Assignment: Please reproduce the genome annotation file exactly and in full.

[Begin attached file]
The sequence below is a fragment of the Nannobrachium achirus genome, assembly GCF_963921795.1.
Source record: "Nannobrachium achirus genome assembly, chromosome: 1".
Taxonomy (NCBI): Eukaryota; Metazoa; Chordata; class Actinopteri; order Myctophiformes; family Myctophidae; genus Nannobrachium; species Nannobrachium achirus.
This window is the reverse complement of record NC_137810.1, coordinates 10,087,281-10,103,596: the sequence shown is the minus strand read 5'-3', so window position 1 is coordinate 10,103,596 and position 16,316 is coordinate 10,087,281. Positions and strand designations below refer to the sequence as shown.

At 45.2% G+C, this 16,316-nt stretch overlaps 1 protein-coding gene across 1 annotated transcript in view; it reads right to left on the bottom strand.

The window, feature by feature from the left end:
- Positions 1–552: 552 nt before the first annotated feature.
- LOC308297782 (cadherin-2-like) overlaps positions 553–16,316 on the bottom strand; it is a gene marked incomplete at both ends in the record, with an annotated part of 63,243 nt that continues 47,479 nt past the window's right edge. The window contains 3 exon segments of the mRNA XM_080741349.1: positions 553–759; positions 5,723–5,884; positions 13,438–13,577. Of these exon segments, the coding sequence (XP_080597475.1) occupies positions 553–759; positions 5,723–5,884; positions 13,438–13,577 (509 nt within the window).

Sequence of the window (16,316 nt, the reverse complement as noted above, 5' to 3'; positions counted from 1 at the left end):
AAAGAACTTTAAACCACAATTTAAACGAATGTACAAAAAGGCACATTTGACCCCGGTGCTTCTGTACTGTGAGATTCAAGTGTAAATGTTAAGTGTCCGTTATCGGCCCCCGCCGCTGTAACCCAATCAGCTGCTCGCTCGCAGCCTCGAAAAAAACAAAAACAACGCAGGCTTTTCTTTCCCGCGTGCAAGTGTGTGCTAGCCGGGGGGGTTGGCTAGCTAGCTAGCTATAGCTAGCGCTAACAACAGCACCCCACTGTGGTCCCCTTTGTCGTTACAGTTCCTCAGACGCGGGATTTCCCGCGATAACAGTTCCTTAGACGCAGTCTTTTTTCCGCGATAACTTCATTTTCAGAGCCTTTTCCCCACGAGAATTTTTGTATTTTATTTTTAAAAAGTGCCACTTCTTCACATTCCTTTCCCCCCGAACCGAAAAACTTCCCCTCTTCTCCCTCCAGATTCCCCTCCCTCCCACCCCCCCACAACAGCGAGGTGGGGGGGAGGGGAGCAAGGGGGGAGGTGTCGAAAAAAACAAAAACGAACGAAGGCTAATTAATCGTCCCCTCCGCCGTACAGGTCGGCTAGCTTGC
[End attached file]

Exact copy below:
The sequence below is a fragment of the Nannobrachium achirus genome, assembly GCF_963921795.1.
Source record: "Nannobrachium achirus genome assembly, chromosome: 1".
Taxonomy (NCBI): Eukaryota; Metazoa; Chordata; class Actinopteri; order Myctophiformes; family Myctophidae; genus Nannobrachium; species Nannobrachium achirus.
This window is the reverse complement of record NC_137810.1, coordinates 10,087,281-10,103,596: the sequence shown is the minus strand read 5'-3', so window position 1 is coordinate 10,103,596 and position 16,316 is coordinate 10,087,281. Positions and strand designations below refer to the sequence as shown.

At 45.2% G+C, this 16,316-nt stretch overlaps 1 protein-coding gene across 1 annotated transcript in view; it reads right to left on the bottom strand.

The window, feature by feature from the left end:
- Positions 1–552: 552 nt before the first annotated feature.
- LOC308297782 (cadherin-2-like) overlaps positions 553–16,316 on the bottom strand; it is a gene marked incomplete at both ends in the record, with an annotated part of 63,243 nt that continues 47,479 nt past the window's right edge. The window contains 3 exon segments of the mRNA XM_080741349.1: positions 553–759; positions 5,723–5,884; positions 13,438–13,577. Of these exon segments, the coding sequence (XP_080597475.1) occupies positions 553–759; positions 5,723–5,884; positions 13,438–13,577 (509 nt within the window).

Sequence of the window (16,316 nt, the reverse complement as noted above, 5' to 3'; positions counted from 1 at the left end):
AAAGAACTTTAAACCACAATTTAAACGAATGTACAAAAAGGCACATTTGACCCCGGTGCTTCTGTACTGTGAGATTCAAGTGTAAATGTTAAGTGTCCGTTATCGGCCCCCGCCGCTGTAACCCAATCAGCTGCTCGCTCGCAGCCTCGAAAAAAACAAAAACAACGCAGGCTTTTCTTTCCCGCGTGCAAGTGTGTGCTAGCCGGGGGGGTTGGCTAGCTAGCTAGCTATAGCTAGCGCTAACAACAGCACCCCACTGTGGTCCCCTTTGTCGTTACAGTTCCTCAGACGCGGGATTTCCCGCGATAACAGTTCCTTAGACGCAGTCTTTTTTCCGCGATAACTTCATTTTCAGAGCCTTTTCCCCACGAGAATTTTTGTATTTTATTTTTAAAAAGTGCCACTTCTTCACATTCCTTTCCCCCCGAACCGAAAAACTTCCCCTCTTCTCCCTCCAGATTCCCCTCCCTCCCACCCCCCCACAACAGCGAGGTGGGGGGGAGGGGAGCAAGGGGGGAGGTGTCGAAAAAAACAAAAACGAACGAAGGCTAATTAATCGTCCCCTCCGCCGTACAGGTCGGCTAGCTTGC